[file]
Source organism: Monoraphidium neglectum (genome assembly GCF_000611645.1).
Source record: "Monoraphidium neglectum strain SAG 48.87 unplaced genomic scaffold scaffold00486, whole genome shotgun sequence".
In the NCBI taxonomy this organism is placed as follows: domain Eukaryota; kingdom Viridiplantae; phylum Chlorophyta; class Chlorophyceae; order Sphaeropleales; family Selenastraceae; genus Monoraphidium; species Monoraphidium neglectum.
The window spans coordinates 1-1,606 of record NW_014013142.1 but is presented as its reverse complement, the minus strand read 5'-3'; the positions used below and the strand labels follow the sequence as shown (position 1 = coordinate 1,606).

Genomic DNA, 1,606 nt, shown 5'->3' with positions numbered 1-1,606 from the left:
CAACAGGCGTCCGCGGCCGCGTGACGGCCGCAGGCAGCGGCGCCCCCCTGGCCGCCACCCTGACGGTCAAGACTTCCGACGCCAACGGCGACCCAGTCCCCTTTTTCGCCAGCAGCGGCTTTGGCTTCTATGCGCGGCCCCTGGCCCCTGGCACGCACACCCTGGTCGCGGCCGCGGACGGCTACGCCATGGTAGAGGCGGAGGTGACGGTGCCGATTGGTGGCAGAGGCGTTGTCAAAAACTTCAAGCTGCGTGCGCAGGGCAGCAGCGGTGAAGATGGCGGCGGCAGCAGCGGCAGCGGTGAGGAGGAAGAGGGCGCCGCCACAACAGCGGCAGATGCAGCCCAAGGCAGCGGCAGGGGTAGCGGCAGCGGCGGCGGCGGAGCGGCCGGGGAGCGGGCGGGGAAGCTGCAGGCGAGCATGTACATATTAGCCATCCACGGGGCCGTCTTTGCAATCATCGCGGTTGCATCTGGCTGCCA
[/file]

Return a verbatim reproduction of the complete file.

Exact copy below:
Source organism: Monoraphidium neglectum (genome assembly GCF_000611645.1).
Source record: "Monoraphidium neglectum strain SAG 48.87 unplaced genomic scaffold scaffold00486, whole genome shotgun sequence".
In the NCBI taxonomy this organism is placed as follows: domain Eukaryota; kingdom Viridiplantae; phylum Chlorophyta; class Chlorophyceae; order Sphaeropleales; family Selenastraceae; genus Monoraphidium; species Monoraphidium neglectum.
The window spans coordinates 1-1,606 of record NW_014013142.1 but is presented as its reverse complement, the minus strand read 5'-3'; the positions used below and the strand labels follow the sequence as shown (position 1 = coordinate 1,606).

Genomic DNA, 1,606 nt, shown 5'->3' with positions numbered 1-1,606 from the left:
CAACAGGCGTCCGCGGCCGCGTGACGGCCGCAGGCAGCGGCGCCCCCCTGGCCGCCACCCTGACGGTCAAGACTTCCGACGCCAACGGCGACCCAGTCCCCTTTTTCGCCAGCAGCGGCTTTGGCTTCTATGCGCGGCCCCTGGCCCCTGGCACGCACACCCTGGTCGCGGCCGCGGACGGCTACGCCATGGTAGAGGCGGAGGTGACGGTGCCGATTGGTGGCAGAGGCGTTGTCAAAAACTTCAAGCTGCGTGCGCAGGGCAGCAGCGGTGAAGATGGCGGCGGCAGCAGCGGCAGCGGTGAGGAGGAAGAGGGCGCCGCCACAACAGCGGCAGATGCAGCCCAAGGCAGCGGCAGGGGTAGCGGCAGCGGCGGCGGCGGAGCGGCCGGGGAGCGGGCGGGGAAGCTGCAGGCGAGCATGTACATATTAGCCATCCACGGGGCCGTCTTTGCAATCATCGCGGTTGCATCTGGCTGCCA